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Seen and Heard Concert Review



Kurtág, Adčs: Valdine Anderson (soprano), Thomas Adčs (piano), The Keller Quartet, Krzysztof Chorelski (viola), Corin Long (double bass) Wigmore Hall, London, 20.09.06 (AO)



There’s no better venue for Kurtág’s intimate miniatures than the Wigmore Hall.  Even the Jugendstil décor reflects times when Budapest was an Imperial city.  Kurtág’s music is so delicate that it could be baroque chamber music heard in private circles.


True to form, the programme did not include well known pieces like the Kafka Fragmente, recorded several times over, or even Messages from the late R V Troussova, which would have used the same resources.  Instead, it started with Three Old Inscriptions, from graves in Hungarian cemeteries.  Epitaphs sum up a person’s life in a few short words, in the same way as this composers stark setting. 


Since many in this audience have German, they could concentrate more attentively on Einige Sätze aus den Sudelbüchen Georg Christoph Lichtenbergs.  These tiny phrases are like snapshots, capturing only a moment in a much larger drama.  Als unsere selige Kuh noch lebte”, sang Anderson, darkly serious.  But the punchline came next “said a woman in Göttingen”.  Kurtág’s built in a witticism, which Anderson underlines :  “Kuh” is long drawn out, like the drawl of a peasant in G-öö-ttingen !  She acts a lot of these mini dramas, sighing and holding her hands up to her face in mock horror, and it fits  Kurtág’s quixotic style.  The aphorisms may have been written in the mid 18th century, but some are right up to date, even the references to “Goths and Vandals” taking up all the hotel rooms in Italy !  Anderson was accompanied by Corin Long on double bass, providing a spare, almost downbeat commentary.  He really does play with “Schwung” when needed, and sounds like a jazz man when he plucks and bows to the snippet Der gute Ton.


Thomas Adés had accompanied Anderson in the first set of songs,  but now it was time for his own Arcadiana, played by the Keller Quartet,  well known Kurtág specialists.  They warmed to his style, with enthusiasm, for Adčs, too, writes with wit and economy.  Each of the seven movements is a little drama on its own, literally “Lieder ohne Wörte”, especially given that there are subtexts, such as the reference to Schubert’s Auf dem Wassern zu singen.  The fourth section is longest and the centre of gravity, though “gravity” is perhaps not the word to use to describe something so lively that it includes sounds like an exhaling balloon and skittish, chattering cross hatches of bows on wood and a long bass line, which ends suddenly in four staccato chords. The elegiac sixth section is followed by one called “Lethe” where Adčs seems to be bringing in the pentatonic before it culminates in yet another, pompousness-destroying exhalation.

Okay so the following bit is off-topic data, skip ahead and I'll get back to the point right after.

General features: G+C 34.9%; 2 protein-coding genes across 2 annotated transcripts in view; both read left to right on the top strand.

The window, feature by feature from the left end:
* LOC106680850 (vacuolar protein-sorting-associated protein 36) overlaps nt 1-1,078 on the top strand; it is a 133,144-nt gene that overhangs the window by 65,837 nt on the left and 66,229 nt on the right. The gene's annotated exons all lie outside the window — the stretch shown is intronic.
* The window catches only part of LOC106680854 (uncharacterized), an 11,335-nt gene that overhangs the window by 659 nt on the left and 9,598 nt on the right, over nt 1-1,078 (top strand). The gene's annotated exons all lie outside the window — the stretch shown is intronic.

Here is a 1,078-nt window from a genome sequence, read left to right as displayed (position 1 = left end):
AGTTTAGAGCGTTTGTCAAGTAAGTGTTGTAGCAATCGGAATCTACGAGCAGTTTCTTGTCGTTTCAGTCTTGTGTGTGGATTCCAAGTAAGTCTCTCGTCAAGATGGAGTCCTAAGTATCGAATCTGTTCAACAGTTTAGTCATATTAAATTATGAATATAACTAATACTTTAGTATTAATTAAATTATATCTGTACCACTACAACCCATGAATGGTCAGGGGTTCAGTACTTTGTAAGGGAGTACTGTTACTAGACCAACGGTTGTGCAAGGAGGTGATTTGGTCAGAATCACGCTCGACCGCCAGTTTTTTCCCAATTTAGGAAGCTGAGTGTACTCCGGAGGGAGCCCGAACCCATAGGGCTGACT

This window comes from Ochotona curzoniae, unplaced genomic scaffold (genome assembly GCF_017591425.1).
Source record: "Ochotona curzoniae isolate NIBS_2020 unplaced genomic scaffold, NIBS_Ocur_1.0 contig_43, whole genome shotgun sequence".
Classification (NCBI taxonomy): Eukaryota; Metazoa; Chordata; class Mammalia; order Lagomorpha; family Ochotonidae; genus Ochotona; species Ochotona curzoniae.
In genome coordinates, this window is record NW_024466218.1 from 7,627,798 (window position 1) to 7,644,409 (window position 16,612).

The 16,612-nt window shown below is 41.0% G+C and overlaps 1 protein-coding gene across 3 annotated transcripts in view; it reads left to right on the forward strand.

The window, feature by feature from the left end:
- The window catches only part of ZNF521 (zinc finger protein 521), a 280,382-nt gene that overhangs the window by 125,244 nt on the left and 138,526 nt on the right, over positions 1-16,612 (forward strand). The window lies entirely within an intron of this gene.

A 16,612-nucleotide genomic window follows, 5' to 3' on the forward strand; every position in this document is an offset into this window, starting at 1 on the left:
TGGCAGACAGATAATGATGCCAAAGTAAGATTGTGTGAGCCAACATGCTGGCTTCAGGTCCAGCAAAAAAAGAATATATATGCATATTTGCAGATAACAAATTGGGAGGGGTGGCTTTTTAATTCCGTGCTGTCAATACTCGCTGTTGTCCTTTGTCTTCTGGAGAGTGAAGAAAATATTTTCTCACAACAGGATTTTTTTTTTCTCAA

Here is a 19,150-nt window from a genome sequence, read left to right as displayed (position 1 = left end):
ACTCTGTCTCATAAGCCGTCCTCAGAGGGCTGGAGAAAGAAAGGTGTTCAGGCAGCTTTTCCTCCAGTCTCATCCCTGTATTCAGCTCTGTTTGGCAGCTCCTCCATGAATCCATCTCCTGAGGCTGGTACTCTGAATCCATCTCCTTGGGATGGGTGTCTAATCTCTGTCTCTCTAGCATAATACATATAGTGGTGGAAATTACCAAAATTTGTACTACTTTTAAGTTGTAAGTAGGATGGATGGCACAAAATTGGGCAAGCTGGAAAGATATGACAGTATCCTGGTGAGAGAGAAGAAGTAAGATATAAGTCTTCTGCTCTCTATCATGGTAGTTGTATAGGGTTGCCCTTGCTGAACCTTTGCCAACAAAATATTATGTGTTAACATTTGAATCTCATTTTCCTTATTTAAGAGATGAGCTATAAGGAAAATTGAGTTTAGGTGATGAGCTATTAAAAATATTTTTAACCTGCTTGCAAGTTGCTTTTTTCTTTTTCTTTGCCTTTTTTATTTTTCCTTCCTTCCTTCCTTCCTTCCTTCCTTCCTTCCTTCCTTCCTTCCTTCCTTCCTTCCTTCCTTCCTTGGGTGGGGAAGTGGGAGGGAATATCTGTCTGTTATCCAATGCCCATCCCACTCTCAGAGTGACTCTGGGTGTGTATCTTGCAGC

More inventiveness followed in Doodles for András Milhály, a Keller Quartet speciality.  The violas stayed on the platform, but the violins stood high in the gallery, at each side.  In the middle, the bass stood, like a bridge.  Chorelski’s  playing, though well integrated with the  group, was specially mellifluous.  Adčs returned to play the Prelude and Chorale from Játčkok with great panache.  Then, Anderson came back, to sing Kurtág’s Attila Jósef Fragments. Twenty short songs in an unfamiliar language are a challenge, to sing as well as to listen to, but Anderson pulled it off fairly well.  The piece works, like so much of Kurtág, like a group of snapshots arranged to form a collage : it’s the total impression that counts as much as the images themselves. 


More movement of instruments on stage heralded the Keller’s return in 6 Moments Musicaux, a composition from only last year.  Discordant and melodic by turns, it was animated and adventurous. By Kurtág standards, this was almost a symphony, as the sections held together  as a coherent whole.  Yet it retains the contemplative spirit “beyond sound”, the silences and pauses acting a s kind of breath.  From recent Kurtág to Adčs’s early work, Five Eliot Landscapes.  Up to this point, the two composers were on the same wavelength, so to speak, and  exploring the interplay between their works was fascinating.  Perhaps a different piece might have worked better in context.  But by this stage in the concert, I was well satisfied by what had gone before.




Anne Ozorio



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Contributors: Marc Bridle (North American Editor), Martin Anderson, Patrick Burnson, Frank Cadenhead, Colin Clarke, Paul Conway, Geoff Diggines, Sarah Dunlop, Evan Dickerson Melanie Eskenazi (London Editor) Robert J Farr, Abigail Frymann, Göran Forsling, Simon Hewitt-Jones, Bruce Hodges,Tim Hodgkinson, Martin Hoyle, Bernard Jacobson, Tristan Jakob-Hoff, Ben Killeen, Bill Kenny (Regional Editor), Ian Lace, Jean Martin, John Leeman, Neil McGowan, Bettina Mara, Robin Mitchell-Boyask, Simon Morgan, Aline Nassif, Anne Ozorio, Ian Pace, John Phillips, Jim Pritchard, John Quinn, Peter Quantrill, Alex Russell, Paul Serotsky, Harvey Steiman, Christopher Thomas, John Warnaby, Hans-Theodor Wolhfahrt, Peter Grahame Woolf (Founder & Emeritus Editor)